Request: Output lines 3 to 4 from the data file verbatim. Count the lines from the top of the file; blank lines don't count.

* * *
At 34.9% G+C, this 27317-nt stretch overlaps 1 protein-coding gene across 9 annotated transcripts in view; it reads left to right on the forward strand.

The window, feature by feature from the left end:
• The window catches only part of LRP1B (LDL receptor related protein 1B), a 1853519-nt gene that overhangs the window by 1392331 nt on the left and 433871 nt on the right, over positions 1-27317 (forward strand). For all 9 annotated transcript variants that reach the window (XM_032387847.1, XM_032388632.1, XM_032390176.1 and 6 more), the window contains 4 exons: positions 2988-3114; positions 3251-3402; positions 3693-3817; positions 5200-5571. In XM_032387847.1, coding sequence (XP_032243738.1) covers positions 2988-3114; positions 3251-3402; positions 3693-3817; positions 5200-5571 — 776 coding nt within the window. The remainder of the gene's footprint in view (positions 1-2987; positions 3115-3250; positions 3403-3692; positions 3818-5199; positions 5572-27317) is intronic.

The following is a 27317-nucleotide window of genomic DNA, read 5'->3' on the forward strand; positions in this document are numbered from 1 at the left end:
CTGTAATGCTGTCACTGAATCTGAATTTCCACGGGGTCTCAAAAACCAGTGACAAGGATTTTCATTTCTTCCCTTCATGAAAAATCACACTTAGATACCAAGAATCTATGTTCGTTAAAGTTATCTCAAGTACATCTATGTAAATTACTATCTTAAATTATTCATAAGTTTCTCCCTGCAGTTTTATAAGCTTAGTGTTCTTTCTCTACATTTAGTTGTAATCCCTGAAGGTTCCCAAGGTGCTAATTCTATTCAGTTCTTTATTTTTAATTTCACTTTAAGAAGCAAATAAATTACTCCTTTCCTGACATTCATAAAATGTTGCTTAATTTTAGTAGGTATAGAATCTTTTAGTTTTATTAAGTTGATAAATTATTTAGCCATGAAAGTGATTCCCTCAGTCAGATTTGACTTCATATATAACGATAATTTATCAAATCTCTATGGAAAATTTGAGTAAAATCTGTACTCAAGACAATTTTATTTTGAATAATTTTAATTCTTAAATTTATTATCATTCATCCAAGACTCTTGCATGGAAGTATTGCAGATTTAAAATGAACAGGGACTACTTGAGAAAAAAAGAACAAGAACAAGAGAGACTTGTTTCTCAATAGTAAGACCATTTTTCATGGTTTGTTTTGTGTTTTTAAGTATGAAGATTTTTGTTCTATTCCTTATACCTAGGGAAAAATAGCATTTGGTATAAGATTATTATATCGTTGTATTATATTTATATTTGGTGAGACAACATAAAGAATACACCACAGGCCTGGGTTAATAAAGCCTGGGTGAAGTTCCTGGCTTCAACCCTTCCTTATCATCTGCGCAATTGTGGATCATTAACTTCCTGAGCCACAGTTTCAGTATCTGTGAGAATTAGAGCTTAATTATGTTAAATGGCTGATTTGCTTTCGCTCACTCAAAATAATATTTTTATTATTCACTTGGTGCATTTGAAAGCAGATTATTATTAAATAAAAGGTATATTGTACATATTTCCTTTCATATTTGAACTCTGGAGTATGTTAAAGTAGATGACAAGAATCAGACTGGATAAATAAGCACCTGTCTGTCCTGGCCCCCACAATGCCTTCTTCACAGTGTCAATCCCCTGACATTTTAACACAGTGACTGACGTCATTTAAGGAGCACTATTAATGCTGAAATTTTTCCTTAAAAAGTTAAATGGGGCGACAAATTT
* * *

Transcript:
• The window catches only part of LRP1B (LDL receptor related protein 1B), a 1853519-nt gene that overhangs the window by 1392331 nt on the left and 433871 nt on the right, over positions 1-27317 (forward strand). For all 9 annotated transcript variants that reach the window (XM_032387847.1, XM_032388632.1, XM_032390176.1 and 6 more), the window contains 4 exons: positions 2988-3114; positions 3251-3402; positions 3693-3817; positions 5200-5571. In XM_032387847.1, coding sequence (XP_032243738.1) covers positions 2988-3114; positions 3251-3402; positions 3693-3817; positions 5200-5571 — 776 coding nt within the window. The remainder of the gene's footprint in view (positions 1-2987; positions 3115-3250; positions 3403-3692; positions 3818-5199; positions 5572-27317) is intronic.

The following is a 27317-nucleotide window of genomic DNA, read 5'->3' on the forward strand; positions in this document are numbered from 1 at the left end: